Neural Plasticity

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Imaging Neural Plasticity following Brain Injury

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Volume 2016 |Article ID 6238575 |

Zhiwei Guo, Yu Jin, Haitao Peng, Guoqiang Xing, Xiang Liao, Yunfeng Wang, Huaping Chen, Bin He, Morgan A. McClure, Qiwen Mu, "Ipsilesional High Frequency Repetitive Transcranial Magnetic Stimulation Add-On Therapy Improved Diffusion Parameters of Stroke Patients with Motor Dysfunction: A Preliminary DTI Study", Neural Plasticity, vol. 2016, Article ID 6238575, 11 pages, 2016.

Ipsilesional High Frequency Repetitive Transcranial Magnetic Stimulation Add-On Therapy Improved Diffusion Parameters of Stroke Patients with Motor Dysfunction: A Preliminary DTI Study

Academic Editor: Lin Ai
Received07 Jul 2016
Accepted31 Aug 2016
Published20 Oct 2016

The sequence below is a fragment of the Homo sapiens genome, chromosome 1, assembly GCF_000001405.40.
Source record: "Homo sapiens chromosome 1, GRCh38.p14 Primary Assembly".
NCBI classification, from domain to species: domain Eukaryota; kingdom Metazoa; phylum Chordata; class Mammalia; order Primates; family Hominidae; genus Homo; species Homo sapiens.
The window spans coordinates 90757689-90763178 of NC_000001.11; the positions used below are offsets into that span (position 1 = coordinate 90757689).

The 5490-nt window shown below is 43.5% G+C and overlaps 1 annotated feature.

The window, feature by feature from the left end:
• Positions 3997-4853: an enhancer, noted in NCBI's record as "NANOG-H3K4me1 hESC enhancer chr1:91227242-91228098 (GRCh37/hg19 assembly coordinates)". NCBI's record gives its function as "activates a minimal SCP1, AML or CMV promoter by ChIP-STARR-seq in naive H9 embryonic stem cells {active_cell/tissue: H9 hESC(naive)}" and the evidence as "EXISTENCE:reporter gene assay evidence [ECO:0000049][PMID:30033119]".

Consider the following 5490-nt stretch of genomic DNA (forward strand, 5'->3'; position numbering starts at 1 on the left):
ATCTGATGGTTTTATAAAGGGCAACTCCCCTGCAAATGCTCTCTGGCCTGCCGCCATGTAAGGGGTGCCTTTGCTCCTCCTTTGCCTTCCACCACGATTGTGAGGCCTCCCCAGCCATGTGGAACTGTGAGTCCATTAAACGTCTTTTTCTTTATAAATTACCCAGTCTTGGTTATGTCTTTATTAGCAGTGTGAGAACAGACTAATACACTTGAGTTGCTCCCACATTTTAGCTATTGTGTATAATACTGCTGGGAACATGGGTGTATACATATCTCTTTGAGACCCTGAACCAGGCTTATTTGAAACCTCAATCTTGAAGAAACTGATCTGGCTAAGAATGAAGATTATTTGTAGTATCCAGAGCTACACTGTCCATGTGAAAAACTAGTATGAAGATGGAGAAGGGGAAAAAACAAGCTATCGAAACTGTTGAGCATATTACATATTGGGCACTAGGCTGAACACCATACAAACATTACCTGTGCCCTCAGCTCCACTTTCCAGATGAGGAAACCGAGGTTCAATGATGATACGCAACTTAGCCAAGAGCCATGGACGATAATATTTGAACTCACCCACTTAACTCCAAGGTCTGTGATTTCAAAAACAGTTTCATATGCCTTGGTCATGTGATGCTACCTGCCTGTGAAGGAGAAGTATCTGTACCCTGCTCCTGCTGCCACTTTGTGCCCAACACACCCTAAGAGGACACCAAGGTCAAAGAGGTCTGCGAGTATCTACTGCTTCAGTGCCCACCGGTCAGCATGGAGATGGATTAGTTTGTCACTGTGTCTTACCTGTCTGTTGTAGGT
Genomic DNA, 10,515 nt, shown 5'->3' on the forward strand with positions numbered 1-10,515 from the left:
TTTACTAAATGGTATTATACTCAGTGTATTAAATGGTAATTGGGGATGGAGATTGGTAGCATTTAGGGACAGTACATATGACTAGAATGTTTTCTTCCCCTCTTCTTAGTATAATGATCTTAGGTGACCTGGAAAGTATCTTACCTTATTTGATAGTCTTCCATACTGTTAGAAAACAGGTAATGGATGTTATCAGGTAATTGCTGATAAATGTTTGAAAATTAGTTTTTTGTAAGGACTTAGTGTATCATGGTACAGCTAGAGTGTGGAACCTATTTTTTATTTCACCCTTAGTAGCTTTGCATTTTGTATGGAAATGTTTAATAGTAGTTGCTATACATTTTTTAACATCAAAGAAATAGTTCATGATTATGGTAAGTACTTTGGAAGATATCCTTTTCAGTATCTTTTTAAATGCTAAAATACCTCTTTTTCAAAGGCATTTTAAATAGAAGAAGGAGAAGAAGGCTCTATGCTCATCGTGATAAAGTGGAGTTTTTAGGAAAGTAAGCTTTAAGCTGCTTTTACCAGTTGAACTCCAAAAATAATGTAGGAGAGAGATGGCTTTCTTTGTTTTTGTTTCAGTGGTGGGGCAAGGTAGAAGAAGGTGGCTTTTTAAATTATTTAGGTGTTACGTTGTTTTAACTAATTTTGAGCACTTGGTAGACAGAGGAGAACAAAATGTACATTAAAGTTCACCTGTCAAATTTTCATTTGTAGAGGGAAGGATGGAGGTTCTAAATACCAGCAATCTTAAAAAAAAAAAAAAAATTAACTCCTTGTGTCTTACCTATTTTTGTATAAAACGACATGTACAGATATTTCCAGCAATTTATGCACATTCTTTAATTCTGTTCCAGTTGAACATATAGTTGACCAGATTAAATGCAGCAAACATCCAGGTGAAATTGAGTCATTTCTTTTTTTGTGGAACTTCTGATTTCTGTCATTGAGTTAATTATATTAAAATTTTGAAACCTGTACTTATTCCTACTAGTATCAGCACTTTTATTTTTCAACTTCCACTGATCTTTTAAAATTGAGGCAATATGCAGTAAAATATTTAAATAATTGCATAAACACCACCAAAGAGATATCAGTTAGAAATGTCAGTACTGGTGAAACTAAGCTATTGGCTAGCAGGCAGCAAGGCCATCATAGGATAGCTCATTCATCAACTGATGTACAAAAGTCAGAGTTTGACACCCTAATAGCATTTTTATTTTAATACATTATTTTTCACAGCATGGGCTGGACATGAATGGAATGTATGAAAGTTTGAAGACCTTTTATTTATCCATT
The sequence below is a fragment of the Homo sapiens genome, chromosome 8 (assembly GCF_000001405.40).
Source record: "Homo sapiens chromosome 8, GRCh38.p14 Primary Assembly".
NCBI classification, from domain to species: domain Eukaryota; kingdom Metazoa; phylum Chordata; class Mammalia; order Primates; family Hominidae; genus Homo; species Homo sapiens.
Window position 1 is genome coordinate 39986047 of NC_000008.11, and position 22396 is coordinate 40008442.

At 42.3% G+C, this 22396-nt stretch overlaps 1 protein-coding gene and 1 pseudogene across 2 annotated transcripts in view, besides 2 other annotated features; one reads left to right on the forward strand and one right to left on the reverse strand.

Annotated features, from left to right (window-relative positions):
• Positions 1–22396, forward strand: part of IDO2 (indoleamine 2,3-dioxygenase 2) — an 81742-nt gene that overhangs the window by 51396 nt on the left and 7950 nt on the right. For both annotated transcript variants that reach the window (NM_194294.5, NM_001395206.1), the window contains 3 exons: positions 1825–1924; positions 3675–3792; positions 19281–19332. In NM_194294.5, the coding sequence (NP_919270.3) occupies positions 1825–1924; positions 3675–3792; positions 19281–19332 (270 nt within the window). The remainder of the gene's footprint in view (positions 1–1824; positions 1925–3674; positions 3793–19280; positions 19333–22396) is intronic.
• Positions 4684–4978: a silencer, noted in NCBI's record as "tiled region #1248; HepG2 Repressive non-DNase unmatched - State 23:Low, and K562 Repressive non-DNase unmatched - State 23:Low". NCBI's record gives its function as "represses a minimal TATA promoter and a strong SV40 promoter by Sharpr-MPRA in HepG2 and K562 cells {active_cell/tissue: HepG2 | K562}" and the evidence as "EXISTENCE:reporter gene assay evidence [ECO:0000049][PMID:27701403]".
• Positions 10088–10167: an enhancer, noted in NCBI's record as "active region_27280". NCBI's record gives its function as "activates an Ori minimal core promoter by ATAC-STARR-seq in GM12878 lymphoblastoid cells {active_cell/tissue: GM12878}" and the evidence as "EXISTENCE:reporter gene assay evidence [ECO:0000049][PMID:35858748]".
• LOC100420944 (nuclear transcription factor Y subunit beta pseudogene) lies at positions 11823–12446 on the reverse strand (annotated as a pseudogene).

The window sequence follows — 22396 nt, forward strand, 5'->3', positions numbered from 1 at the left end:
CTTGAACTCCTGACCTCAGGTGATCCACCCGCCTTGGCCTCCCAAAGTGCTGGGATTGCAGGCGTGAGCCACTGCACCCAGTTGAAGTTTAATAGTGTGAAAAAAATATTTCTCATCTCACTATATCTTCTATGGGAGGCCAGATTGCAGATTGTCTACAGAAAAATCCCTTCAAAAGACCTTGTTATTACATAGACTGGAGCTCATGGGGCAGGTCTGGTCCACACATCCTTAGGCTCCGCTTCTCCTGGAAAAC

Purpose. The aim of this study was to evaluate the effects of high frequency repetitive transcranial magnetic stimulation (HF-rTMS) on stroke patients with motor dysfunction and to investigate the underlying neural mechanism. Methods. Fifteen stroke patients were assigned to the rTMS treatment (RT) group and conventional treatment (CT) group. Patients in the RT received 10 Hz rTMS stimulation on the ipsilesional primary motor cortex for 10 days plus conventional treatment of CT, which consisted of acupuncture and antiplatelet aggregation medication. Difference in fractional anisotropy (FA) between pretreatment and posttreatment and between two groups was determined. Correlations between FA values and neurological assessments were also calculated. Results. Both groups significantly improved the neurological function after treatment. rTMS-treated patients showed better improvement in Fugl-Meyer Assessment (FMA) score and increased FA value in motor-related white matter and gray matter cortices compared with CT-treated patients and pretreatment status. Besides, the increased FA value in the ipsilesional posterior limb of the internal capsule in RT group was significantly correlated with the improved FMA score. Significance. HF-rTMS could be a supplement therapy to CT in improving motor recovery in patients with stroke. And this benefit effect may be achieved through modulating the ipsilesional corticospinal tracts and motor-related gray matter cortices.